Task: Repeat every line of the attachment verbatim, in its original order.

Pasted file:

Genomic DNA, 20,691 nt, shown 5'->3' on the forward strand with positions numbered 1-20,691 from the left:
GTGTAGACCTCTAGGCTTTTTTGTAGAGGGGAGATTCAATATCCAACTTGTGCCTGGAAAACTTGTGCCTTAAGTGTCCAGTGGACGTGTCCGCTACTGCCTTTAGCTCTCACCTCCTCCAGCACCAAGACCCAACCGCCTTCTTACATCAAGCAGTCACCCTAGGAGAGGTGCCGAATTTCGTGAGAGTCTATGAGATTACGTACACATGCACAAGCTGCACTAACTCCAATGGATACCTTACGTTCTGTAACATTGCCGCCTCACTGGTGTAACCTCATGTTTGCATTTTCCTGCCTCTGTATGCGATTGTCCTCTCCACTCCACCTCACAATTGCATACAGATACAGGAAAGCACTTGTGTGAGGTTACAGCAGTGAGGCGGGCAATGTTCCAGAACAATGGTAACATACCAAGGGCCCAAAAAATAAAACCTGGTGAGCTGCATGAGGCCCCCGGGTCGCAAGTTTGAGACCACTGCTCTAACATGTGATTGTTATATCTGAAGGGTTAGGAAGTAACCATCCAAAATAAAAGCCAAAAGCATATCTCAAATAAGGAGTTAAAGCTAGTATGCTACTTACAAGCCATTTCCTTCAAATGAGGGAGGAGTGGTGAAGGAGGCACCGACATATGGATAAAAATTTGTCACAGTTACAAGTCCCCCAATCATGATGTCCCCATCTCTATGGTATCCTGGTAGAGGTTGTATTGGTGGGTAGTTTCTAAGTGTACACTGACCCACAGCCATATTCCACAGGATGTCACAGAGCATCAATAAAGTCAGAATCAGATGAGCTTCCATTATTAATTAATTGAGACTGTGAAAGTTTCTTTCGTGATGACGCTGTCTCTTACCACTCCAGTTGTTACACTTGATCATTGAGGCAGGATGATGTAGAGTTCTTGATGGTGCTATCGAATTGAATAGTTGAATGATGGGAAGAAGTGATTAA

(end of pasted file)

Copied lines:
Genomic DNA, 20,691 nt, shown 5'->3' on the forward strand with positions numbered 1-20,691 from the left:
GTGTAGACCTCTAGGCTTTTTTGTAGAGGGGAGATTCAATATCCAACTTGTGCCTGGAAAACTTGTGCCTTAAGTGTCCAGTGGACGTGTCCGCTACTGCCTTTAGCTCTCACCTCCTCCAGCACCAAGACCCAACCGCCTTCTTACATCAAGCAGTCACCCTAGGAGAGGTGCCGAATTTCGTGAGAGTCTATGAGATTACGTACACATGCACAAGCTGCACTAACTCCAATGGATACCTTACGTTCTGTAACATTGCCGCCTCACTGGTGTAACCTCATGTTTGCATTTTCCTGCCTCTGTATGCGATTGTCCTCTCCACTCCACCTCACAATTGCATACAGATACAGGAAAGCACTTGTGTGAGGTTACAGCAGTGAGGCGGGCAATGTTCCAGAACAATGGTAACATACCAAGGGCCCAAAAAATAAAACCTGGTGAGCTGCATGAGGCCCCCGGGTCGCAAGTTTGAGACCACTGCTCTAACATGTGATTGTTATATCTGAAGGGTTAGGAAGTAACCATCCAAAATAAAAGCCAAAAGCATATCTCAAATAAGGAGTTAAAGCTAGTATGCTACTTACAAGCCATTTCCTTCAAATGAGGGAGGAGTGGTGAAGGAGGCACCGACATATGGATAAAAATTTGTCACAGTTACAAGTCCCCCAATCATGATGTCCCCATCTCTATGGTATCCTGGTAGAGGTTGTATTGGTGGGTAGTTTCTAAGTGTACACTGACCCACAGCCATATTCCACAGGATGTCACAGAGCATCAATAAAGTCAGAATCAGATGAGCTTCCATTATTAATTAATTGAGACTGTGAAAGTTTCTTTCGTGATGACGCTGTCTCTTACCACTCCAGTTGTTACACTTGATCATTGAGGCAGGATGATGTAGAGTTCTTGATGGTGCTATCGAATTGAATAGTTGAATGATGGGAAGAAGTGATTAA